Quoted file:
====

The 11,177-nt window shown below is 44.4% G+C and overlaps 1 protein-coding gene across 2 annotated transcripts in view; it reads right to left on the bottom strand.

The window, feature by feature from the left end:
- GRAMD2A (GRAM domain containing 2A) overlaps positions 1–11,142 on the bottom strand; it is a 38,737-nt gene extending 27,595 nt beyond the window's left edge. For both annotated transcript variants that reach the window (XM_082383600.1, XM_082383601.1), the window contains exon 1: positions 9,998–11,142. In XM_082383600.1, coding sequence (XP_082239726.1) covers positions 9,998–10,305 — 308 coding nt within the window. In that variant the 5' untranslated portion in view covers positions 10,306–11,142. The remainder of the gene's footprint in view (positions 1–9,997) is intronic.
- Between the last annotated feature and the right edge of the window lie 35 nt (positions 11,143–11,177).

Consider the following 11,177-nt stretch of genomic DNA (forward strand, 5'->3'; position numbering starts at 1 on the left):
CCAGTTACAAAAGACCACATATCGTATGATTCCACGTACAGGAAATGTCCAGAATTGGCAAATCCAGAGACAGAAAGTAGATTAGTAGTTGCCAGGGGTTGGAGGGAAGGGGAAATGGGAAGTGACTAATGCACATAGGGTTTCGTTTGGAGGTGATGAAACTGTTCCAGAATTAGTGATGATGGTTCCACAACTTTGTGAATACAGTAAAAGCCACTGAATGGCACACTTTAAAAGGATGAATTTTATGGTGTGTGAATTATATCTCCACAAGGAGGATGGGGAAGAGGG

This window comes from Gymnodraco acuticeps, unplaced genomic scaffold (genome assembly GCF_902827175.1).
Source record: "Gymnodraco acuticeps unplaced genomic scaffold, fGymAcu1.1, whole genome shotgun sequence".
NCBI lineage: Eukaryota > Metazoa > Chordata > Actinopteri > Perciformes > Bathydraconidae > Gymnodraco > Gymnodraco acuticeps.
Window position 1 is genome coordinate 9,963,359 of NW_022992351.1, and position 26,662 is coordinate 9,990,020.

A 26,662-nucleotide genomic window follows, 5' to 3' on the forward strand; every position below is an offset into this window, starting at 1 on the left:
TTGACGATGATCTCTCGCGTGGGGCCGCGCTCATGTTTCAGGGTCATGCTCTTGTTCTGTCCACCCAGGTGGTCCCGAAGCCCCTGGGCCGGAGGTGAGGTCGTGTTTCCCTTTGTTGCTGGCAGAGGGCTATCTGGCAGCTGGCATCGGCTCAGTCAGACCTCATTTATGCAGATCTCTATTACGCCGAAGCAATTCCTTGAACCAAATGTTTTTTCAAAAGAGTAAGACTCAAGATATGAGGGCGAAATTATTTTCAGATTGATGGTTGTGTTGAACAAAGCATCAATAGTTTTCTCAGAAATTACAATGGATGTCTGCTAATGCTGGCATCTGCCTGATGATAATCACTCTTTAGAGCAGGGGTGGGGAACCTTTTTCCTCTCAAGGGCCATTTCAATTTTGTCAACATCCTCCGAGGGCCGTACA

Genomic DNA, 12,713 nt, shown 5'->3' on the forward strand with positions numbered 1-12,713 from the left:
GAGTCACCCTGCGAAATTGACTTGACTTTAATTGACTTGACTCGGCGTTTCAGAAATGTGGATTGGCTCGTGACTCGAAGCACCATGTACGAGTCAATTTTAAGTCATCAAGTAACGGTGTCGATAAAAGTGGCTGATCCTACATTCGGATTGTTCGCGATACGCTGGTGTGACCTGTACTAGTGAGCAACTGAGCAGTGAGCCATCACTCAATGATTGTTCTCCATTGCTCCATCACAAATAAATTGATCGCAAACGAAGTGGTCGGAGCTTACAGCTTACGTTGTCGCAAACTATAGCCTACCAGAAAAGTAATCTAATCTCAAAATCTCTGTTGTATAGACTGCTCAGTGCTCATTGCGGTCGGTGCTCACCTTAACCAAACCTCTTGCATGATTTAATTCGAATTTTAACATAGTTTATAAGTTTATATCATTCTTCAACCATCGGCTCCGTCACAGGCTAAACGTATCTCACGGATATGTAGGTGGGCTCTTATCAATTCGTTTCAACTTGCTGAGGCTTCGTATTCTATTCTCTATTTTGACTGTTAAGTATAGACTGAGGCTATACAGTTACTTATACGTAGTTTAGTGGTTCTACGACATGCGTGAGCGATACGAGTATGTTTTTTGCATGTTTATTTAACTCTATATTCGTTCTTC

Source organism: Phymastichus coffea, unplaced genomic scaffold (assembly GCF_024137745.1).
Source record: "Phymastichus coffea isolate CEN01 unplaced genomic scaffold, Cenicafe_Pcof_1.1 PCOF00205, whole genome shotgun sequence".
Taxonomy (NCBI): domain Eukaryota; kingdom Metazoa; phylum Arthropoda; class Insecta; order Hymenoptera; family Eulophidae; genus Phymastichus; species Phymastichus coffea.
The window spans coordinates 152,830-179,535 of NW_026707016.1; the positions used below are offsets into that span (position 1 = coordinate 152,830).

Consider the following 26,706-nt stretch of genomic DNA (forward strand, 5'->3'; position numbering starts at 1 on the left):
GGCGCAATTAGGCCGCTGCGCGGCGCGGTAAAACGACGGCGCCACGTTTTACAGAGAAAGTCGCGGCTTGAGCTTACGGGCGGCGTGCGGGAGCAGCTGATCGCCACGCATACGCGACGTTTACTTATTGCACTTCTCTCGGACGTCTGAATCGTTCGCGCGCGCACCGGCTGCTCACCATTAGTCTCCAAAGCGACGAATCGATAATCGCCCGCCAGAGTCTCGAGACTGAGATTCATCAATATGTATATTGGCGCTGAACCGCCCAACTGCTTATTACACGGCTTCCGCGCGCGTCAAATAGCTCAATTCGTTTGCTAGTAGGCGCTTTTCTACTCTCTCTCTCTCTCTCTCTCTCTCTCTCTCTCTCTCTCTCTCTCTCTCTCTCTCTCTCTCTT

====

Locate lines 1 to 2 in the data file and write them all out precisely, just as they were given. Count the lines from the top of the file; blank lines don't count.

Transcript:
The 11,177-nt window shown below is 44.4% G+C and overlaps 1 protein-coding gene across 2 annotated transcripts in view; it reads right to left on the bottom strand.

The window, feature by feature from the left end: